Building a successful career in a male-dominated industry

Female boss

Jenny Davies, CEO at M247

The statistics tell us that it is unusual for women to achieve c-level positions in typically male-dominated industries and although that is changing, progress is slow.

I’m currently CEO of a Manchester head-quartered technology solutions company. When asked how I have ended up in tech, my answer is I am not completely sure but I am so glad I did! I went to a challenging comprehensive school and worked hard to go to university and gained a 2:1 in languages.  I think my parents thought that I would go into teaching or do a job where I was using my languages. I have always been ambitious and love working with people so I knew that I wanted to work in a large organisation and ended up spending all of my career so far in engineering and technology organisations such as United Utilities and BT (my dad was an engineer so he took the credit for my career choices). I loved the knowledge that people possessed and I thrived off learning something new every single day. I developed into an inquisitive leader, strong coach and facilitator of change.

Building a career in a male dominated environment

I have always worked in male dominated environments and have had the most amazing career and opportunities. It is difficult to say how it has affected my career because it is all I have known but I would say that it has made me more adaptable and possibly more resilient. I think there was a point in my career where I realised that I did not have to be like my peers and it was OK to be me. That was a bit of a revelation and I have worked for the rest of my career being comfortable at being me.

Mentors and role models have been such an important part of keeping me grounded and focused on my career and development. Having people in your corner supporting you and steering you in the right direction is fundamental and that is why I always encourage my team to invest in getting the right support network around them. It hasn’t always been smooth sailing and there have been some career bumps in the road but I have adopted a mentality of learning from every experience and I try not to sweat the small stuff, and compared to health and family – work is definitely the small stuff.

Balancing parenthood with a successful career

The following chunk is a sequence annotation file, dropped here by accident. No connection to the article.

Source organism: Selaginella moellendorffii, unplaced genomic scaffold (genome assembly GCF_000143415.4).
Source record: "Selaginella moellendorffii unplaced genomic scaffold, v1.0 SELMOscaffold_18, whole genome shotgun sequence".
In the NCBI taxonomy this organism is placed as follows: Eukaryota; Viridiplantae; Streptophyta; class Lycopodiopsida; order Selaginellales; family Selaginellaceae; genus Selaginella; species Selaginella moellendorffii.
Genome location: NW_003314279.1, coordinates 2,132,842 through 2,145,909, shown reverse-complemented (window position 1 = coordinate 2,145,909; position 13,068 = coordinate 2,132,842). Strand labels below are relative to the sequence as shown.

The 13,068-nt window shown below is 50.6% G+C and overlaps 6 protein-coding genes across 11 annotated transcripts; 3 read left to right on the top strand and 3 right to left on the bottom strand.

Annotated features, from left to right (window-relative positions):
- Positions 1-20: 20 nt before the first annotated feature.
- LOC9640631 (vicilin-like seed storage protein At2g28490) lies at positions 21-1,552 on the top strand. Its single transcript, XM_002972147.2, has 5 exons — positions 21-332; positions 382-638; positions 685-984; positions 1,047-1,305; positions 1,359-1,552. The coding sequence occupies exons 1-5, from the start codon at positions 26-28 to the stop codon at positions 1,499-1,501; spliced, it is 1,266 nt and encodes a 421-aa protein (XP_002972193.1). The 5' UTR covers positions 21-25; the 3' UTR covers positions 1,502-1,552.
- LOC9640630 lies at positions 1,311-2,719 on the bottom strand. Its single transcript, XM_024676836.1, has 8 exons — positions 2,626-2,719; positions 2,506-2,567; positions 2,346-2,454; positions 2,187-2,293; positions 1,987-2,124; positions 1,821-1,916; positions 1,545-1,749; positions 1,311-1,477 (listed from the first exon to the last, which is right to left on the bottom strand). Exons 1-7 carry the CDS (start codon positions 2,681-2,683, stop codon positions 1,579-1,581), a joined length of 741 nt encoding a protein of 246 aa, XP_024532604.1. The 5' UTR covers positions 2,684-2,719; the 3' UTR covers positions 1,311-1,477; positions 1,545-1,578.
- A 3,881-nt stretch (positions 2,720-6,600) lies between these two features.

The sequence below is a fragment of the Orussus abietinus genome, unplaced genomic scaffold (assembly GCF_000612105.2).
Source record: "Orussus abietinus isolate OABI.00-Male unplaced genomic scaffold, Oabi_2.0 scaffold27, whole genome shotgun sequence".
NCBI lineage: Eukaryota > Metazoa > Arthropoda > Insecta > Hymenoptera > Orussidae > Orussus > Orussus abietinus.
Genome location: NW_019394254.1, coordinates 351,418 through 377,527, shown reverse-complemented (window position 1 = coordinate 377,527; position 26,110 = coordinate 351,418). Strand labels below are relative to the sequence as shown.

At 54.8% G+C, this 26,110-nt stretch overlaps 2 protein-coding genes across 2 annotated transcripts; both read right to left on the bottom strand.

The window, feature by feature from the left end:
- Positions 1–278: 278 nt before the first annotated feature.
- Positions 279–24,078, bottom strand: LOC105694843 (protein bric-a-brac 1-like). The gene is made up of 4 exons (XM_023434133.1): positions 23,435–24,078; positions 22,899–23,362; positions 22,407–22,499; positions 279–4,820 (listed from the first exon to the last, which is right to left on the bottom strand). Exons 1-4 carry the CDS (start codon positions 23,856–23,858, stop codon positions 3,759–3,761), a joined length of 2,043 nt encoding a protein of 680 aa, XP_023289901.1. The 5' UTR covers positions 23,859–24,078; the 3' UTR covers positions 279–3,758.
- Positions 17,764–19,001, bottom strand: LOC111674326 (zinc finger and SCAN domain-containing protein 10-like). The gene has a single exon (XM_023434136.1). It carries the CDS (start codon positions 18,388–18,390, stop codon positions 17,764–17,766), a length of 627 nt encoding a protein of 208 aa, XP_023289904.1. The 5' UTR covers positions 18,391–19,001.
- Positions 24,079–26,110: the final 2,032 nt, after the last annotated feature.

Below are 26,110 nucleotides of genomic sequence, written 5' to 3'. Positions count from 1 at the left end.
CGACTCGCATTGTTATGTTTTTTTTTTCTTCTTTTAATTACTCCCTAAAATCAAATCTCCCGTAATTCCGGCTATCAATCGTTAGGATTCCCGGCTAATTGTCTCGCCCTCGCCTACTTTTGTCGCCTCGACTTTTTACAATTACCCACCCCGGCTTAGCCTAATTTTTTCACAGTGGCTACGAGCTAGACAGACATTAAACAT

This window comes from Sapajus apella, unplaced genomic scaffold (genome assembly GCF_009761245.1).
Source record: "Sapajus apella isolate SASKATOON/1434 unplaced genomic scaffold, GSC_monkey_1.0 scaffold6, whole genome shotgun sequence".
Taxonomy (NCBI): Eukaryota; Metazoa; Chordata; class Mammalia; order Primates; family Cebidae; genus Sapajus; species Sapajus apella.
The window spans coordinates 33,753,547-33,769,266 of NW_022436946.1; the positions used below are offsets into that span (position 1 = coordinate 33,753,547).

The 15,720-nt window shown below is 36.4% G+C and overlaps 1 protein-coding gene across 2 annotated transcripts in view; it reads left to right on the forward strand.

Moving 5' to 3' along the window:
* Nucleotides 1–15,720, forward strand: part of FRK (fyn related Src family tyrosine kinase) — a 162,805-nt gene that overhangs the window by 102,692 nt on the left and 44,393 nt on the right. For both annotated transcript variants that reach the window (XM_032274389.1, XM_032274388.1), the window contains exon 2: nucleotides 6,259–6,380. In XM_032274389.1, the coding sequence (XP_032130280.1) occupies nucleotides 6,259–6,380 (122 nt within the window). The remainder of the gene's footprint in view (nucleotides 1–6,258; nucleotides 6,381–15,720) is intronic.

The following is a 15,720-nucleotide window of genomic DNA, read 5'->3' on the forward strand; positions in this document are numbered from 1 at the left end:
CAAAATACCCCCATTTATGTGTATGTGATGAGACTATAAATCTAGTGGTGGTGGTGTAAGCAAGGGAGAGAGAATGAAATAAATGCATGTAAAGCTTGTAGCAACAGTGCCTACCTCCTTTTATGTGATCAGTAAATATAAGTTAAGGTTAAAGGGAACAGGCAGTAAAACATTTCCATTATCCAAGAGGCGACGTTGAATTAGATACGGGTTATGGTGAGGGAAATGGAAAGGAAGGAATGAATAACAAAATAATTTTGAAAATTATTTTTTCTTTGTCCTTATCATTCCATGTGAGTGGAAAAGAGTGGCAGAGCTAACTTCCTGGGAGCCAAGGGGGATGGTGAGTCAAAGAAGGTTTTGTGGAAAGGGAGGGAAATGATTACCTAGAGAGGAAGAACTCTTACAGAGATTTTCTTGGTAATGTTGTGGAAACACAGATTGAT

I am not saying anything new when I say it is hard work to balance a full-time job and being a mum to two small children, but I feel really privileged to have two amazing kids and a job that I love. I don’t always get the balance right and sometimes I feel like I am not doing the mum bit well enough and it gets harder in many ways as the kids get older and they become more aware of when you aren’t there but I try to get to as many school things as possible. I try to give myself a break and remember that my boys are healthy and happy and we get to do lots of great stuff together at weekend and on holiday. At M247 I encourage flexible working and compressed hours to help other working parents maintain the family/career balance. In turn, my colleagues’ value and respect the times I need to leave work early to collect my children. From a leadership perspective, I think the humility shown from being a normal person resonates with people and makes you an even better leader.

Advice for other women

I am so lucky to be in a position where I can build a wonderfully diverse team in my organisation and use what I’ve learned to build the best team and nurture talented people, irrespective of gender, qualifications and where they’re from. I’m from a working-class family from Liverpool, so I know better than anyone that your background has no bearing on your ability to do well.  However, occasionally people need reminding of this so I’m always keen to stress the importance of recognising unconscious bias and to only judge people on their ability to do the job. As a result, we are very open minded when it comes to recruitment and I take pride in the knowledge that M247 was built on people with raw talent, not necessarily just the right qualifications. I’d love to help more women into STEM careers, but my advice to other women looking to get into tech would be the same advice irrespective of sector; know your worth, work really hard and let your results speak for themselves. At the same time, try not to just mirror the behaviours of those around you. We’re not superhuman! As I’ve got older I’ve learnt that the way I am is good enough – I can be me and that’s okay.

Jenny DaviesAbout the author

Jenny Davies is the CEO at global connectivity and internet infrastructure provider, M247.

Jenny has held senior roles in a number of other traditionally male-dominated sectors throughout her career (e.g. water and telecoms) at United Utilities and BT.

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